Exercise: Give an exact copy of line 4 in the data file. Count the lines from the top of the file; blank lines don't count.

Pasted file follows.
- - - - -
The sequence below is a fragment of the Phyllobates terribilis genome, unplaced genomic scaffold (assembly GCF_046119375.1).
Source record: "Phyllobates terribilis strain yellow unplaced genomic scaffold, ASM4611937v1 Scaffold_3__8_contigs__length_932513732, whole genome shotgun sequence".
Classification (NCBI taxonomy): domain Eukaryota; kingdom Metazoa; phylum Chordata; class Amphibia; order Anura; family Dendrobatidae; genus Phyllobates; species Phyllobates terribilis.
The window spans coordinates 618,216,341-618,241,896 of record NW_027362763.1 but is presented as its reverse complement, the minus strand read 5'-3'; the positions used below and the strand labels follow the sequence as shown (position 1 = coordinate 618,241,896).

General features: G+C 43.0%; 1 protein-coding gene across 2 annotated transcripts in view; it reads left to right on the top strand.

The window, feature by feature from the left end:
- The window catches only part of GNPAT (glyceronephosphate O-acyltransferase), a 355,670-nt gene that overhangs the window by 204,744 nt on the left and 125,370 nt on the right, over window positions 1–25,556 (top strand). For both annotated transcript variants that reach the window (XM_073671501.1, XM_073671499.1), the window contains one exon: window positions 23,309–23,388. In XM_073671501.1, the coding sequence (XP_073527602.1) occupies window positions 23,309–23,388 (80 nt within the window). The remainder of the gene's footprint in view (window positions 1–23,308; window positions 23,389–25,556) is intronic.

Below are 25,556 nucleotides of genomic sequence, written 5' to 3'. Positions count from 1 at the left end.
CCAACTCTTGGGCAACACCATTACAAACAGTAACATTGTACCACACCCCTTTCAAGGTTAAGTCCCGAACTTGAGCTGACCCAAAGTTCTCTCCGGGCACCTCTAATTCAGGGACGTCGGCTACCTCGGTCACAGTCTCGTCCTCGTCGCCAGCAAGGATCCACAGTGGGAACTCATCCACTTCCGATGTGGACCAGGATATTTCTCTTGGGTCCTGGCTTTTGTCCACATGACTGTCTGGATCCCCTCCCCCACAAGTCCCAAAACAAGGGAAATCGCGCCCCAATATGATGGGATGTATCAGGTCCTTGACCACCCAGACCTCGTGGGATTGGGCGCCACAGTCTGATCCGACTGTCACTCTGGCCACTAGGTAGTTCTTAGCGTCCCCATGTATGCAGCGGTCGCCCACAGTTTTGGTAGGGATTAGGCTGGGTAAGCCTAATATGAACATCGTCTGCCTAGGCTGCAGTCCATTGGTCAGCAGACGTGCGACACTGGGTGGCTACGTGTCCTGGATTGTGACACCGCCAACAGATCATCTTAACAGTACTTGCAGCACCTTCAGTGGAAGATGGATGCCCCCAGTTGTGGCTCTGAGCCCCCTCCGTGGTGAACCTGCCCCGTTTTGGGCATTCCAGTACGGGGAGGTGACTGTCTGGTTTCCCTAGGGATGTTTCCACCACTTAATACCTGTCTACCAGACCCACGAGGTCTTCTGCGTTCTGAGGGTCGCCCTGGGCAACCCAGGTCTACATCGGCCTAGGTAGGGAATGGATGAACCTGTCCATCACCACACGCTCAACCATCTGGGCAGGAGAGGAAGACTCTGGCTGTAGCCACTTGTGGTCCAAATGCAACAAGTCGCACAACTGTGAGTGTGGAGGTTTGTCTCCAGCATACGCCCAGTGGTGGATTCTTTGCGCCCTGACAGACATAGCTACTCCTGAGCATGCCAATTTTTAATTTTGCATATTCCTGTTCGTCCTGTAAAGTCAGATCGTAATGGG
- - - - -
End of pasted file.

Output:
The window spans coordinates 618,216,341-618,241,896 of record NW_027362763.1 but is presented as its reverse complement, the minus strand read 5'-3'; the positions used below and the strand labels follow the sequence as shown (position 1 = coordinate 618,241,896).